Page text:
As mass demonstrations against police violence and institutional racism continue, an NYPD-based sitcom following the hijinks of a diverse group of bumbling but well-meaning cops just hits differently.
So NBC’s “Brooklyn Nine-Nine” is going back to the drawing board for its next season as television continues to reckon with its history of glorifying police officers and their tactics, a practice many have dubbed “copaganda.”
The sitcom — which has been on the air since 2013 and ended its seventh season in April — apparently had “four [new] episodes all ready to go, and they just threw them in the trash,” series star Terry Crews said.
“We have to start over. Right now we don’t know which direction it’s going to go in,” the actor told “Access Daily” in an interview on Tuesday.
Crews added that the cast — which collectively made a $100,000 donation to the National Bail Fund Network in support of Black Lives Matter last month — has had “a lot of somber talks about it and deep conversations” about how the show can respond to the current moment.
“We hope through this we’re going to make something that will be truly groundbreaking this year,” Crews continued. “We have an opportunity here, and we plan to use it in the best way possible.”
The actor also spoke candidly about his own interactions with the police and reflected on the recent reckoning for racial justice, which he described as “Black America’s Me Too movement.”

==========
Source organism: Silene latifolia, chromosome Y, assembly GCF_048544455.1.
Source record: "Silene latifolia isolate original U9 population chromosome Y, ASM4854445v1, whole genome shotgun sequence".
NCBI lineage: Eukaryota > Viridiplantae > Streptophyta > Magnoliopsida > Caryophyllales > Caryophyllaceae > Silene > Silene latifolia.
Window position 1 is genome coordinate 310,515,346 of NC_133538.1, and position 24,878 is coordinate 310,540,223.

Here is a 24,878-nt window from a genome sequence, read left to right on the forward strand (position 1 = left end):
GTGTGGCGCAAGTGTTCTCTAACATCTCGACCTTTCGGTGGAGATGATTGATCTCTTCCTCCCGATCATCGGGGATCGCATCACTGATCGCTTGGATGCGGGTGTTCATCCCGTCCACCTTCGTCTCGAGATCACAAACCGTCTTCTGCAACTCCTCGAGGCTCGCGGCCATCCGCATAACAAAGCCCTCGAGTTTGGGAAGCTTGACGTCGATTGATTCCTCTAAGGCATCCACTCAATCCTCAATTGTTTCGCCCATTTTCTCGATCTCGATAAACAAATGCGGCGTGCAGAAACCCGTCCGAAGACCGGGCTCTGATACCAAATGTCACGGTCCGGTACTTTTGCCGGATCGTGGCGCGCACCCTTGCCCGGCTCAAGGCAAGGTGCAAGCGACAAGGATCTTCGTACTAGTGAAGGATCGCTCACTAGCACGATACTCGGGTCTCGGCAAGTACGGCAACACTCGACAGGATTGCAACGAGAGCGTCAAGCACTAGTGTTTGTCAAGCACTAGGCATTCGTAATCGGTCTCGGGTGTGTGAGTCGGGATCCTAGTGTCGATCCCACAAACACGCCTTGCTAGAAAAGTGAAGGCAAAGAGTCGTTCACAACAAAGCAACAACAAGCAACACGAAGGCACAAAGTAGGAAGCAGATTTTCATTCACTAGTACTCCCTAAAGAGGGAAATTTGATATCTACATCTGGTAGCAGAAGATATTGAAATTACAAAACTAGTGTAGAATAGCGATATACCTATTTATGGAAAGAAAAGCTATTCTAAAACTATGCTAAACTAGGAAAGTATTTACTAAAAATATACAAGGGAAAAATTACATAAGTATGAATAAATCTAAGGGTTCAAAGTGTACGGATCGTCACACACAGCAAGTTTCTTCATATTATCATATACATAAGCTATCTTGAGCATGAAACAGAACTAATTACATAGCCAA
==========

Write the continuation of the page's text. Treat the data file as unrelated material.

“You’ve seen me in movies or whatever, but before all this, I was always a threat. I would be going to the mall or going different places. I’ve had guns pointed at me by police officers in L.A. This was before I was famous,” Crews said. “The thing is, they had the wrong guy. It’s something that every Black man has been through, and it’s hard to really try to get other people to understand. I have to say, right here, what is going on right now is Black America’s Me Too movement. We always knew this was happening, but now white people are understanding.”
The typically lighthearted sitcom, which also stars Andy Samberg and Andre Braugher, has intermittently addressed racism and the realities of policing, most notably in the 2017 episode “Moo Moo,” in which Crews’ character is harassed by a white police officer during a stop and frisk.
Showrunner Dan Goor has said that he long intended to tackle racist cops earlier in the show’s run but “had so much trouble finding a way in and then figuring out exactly how to pull it off.”
“The difficulty was that our guys are cops, and we portray the cops as good guys, and so it’s very difficult,” he told The Washington Post. “I didn’t want to compromise our cops, and I also felt like something such as stop-and-frisking or racial profiling wasn’t in the character of our cops. So then it became a question of who’s it happening to, and how is it happening?”
But criticism of “Brooklyn Nine-Nine” has been bubbling for years. A Twitter thread from editor and journalism professor Steven Thrasher sparked a conversation back in 2018 about the show’s irresponsible messaging after it was saved from cancellation amid a fan outcry.
“I’m really disappointed in how many of y’all are so uncritical of seeing Brooklyn Nine-Nine for what it is: an interracial police buddy comedy meant to make white & Black cops seem like your friendly neighborhood jokesters (& to culturally gentrify ‘Brooklyn’ as sitcom fodder),” he wrote at the time.
He added: “The cop on TV is a VERY powerful form of social control — and I can’t imagine a better one than Brooklyn Nine-Nine.”
Earlier this month, “Cops,” one of the country’s longest-airing television shows, was canceled amid the police brutality protests.
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